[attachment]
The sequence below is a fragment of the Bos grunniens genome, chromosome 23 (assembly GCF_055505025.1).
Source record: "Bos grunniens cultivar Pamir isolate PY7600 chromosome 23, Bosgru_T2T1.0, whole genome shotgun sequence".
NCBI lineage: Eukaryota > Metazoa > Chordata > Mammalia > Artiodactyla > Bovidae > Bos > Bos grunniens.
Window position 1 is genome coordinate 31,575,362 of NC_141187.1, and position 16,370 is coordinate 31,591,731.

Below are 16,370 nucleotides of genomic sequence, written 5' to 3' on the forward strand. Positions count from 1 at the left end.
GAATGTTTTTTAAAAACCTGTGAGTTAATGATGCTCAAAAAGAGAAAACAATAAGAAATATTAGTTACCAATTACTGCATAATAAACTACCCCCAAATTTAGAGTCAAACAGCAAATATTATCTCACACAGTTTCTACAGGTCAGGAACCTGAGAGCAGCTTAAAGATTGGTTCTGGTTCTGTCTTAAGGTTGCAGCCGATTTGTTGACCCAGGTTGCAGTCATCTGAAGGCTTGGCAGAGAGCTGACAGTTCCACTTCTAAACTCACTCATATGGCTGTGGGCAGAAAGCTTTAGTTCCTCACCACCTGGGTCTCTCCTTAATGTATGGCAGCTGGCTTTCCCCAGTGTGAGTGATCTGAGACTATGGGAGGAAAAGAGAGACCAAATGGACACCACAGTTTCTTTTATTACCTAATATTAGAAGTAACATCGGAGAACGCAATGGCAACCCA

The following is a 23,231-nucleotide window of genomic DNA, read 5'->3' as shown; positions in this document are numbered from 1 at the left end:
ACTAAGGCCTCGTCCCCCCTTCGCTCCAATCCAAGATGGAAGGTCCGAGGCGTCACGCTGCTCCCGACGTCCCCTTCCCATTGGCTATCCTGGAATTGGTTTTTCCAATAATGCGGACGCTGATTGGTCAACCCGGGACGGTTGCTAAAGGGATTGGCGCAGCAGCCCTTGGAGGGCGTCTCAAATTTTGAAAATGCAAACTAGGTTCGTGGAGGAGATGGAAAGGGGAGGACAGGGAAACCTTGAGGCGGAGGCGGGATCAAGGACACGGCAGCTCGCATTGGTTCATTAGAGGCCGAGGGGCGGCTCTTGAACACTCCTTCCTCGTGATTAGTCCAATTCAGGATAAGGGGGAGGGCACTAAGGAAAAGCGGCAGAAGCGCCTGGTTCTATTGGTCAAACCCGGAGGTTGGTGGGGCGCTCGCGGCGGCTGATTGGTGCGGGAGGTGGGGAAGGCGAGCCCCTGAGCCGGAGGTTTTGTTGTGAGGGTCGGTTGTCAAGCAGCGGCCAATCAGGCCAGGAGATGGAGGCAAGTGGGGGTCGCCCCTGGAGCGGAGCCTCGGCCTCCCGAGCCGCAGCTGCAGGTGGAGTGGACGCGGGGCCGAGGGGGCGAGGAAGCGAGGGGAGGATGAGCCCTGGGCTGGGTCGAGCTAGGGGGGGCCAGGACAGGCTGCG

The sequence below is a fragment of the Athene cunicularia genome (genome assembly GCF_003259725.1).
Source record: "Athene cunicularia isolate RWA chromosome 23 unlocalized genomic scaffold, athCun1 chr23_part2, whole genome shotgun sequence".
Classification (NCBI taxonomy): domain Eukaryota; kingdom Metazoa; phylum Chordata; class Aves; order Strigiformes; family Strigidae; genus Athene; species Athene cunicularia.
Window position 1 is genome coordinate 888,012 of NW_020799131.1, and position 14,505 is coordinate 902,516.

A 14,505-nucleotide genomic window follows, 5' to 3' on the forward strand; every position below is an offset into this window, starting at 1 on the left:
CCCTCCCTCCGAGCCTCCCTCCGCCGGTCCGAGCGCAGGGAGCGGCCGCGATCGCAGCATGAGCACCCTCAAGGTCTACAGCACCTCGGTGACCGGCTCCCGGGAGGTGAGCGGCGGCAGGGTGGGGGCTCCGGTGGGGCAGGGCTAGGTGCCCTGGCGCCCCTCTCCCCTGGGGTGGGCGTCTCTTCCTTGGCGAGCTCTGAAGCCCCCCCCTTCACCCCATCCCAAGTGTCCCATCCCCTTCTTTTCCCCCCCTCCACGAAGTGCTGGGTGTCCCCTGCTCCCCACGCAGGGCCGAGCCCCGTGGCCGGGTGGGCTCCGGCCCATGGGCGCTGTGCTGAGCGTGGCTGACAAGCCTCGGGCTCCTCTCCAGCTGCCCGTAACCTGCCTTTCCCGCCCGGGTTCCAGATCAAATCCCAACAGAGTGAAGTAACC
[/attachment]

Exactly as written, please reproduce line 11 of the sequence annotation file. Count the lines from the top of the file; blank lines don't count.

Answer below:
Classification (NCBI taxonomy): domain Eukaryota; kingdom Metazoa; phylum Chordata; class Aves; order Strigiformes; family Strigidae; genus Athene; species Athene cunicularia.